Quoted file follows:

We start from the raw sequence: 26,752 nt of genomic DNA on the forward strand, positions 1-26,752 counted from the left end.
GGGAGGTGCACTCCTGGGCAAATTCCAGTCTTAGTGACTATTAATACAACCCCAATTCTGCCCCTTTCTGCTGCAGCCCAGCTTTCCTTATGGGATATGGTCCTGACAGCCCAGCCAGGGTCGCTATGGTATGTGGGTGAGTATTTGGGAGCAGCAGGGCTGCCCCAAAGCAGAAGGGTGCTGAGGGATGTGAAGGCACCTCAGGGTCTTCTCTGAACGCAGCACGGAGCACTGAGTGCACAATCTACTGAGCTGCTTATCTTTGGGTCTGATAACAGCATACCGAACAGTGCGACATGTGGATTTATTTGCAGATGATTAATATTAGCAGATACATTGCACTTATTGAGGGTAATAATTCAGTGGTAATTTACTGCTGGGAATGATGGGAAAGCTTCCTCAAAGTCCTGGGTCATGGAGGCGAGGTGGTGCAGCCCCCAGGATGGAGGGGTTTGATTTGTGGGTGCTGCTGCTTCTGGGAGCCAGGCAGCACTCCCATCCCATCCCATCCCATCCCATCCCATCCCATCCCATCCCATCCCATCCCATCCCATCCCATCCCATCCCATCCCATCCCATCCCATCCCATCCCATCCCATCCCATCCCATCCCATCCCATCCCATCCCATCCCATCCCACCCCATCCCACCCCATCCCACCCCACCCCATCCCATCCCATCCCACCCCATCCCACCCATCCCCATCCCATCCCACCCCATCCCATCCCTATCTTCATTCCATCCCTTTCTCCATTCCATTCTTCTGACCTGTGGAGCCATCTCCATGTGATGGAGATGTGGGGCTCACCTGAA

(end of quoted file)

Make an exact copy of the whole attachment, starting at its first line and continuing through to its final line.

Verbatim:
We start from the raw sequence: 26,752 nt of genomic DNA on the forward strand, positions 1-26,752 counted from the left end.
GGGAGGTGCACTCCTGGGCAAATTCCAGTCTTAGTGACTATTAATACAACCCCAATTCTGCCCCTTTCTGCTGCAGCCCAGCTTTCCTTATGGGATATGGTCCTGACAGCCCAGCCAGGGTCGCTATGGTATGTGGGTGAGTATTTGGGAGCAGCAGGGCTGCCCCAAAGCAGAAGGGTGCTGAGGGATGTGAAGGCACCTCAGGGTCTTCTCTGAACGCAGCACGGAGCACTGAGTGCACAATCTACTGAGCTGCTTATCTTTGGGTCTGATAACAGCATACCGAACAGTGCGACATGTGGATTTATTTGCAGATGATTAATATTAGCAGATACATTGCACTTATTGAGGGTAATAATTCAGTGGTAATTTACTGCTGGGAATGATGGGAAAGCTTCCTCAAAGTCCTGGGTCATGGAGGCGAGGTGGTGCAGCCCCCAGGATGGAGGGGTTTGATTTGTGGGTGCTGCTGCTTCTGGGAGCCAGGCAGCACTCCCATCCCATCCCATCCCATCCCATCCCATCCCATCCCATCCCATCCCATCCCATCCCATCCCATCCCATCCCATCCCATCCCATCCCATCCCATCCCATCCCATCCCATCCCATCCCATCCCATCCCATCCCATCCCATCCCACCCCATCCCACCCCATCCCACCCCACCCCATCCCATCCCATCCCACCCCATCCCACCCATCCCCATCCCATCCCACCCCATCCCATCCCTATCTTCATTCCATCCCTTTCTCCATTCCATTCTTCTGACCTGTGGAGCCATCTCCATGTGATGGAGATGTGGGGCTCACCTGAA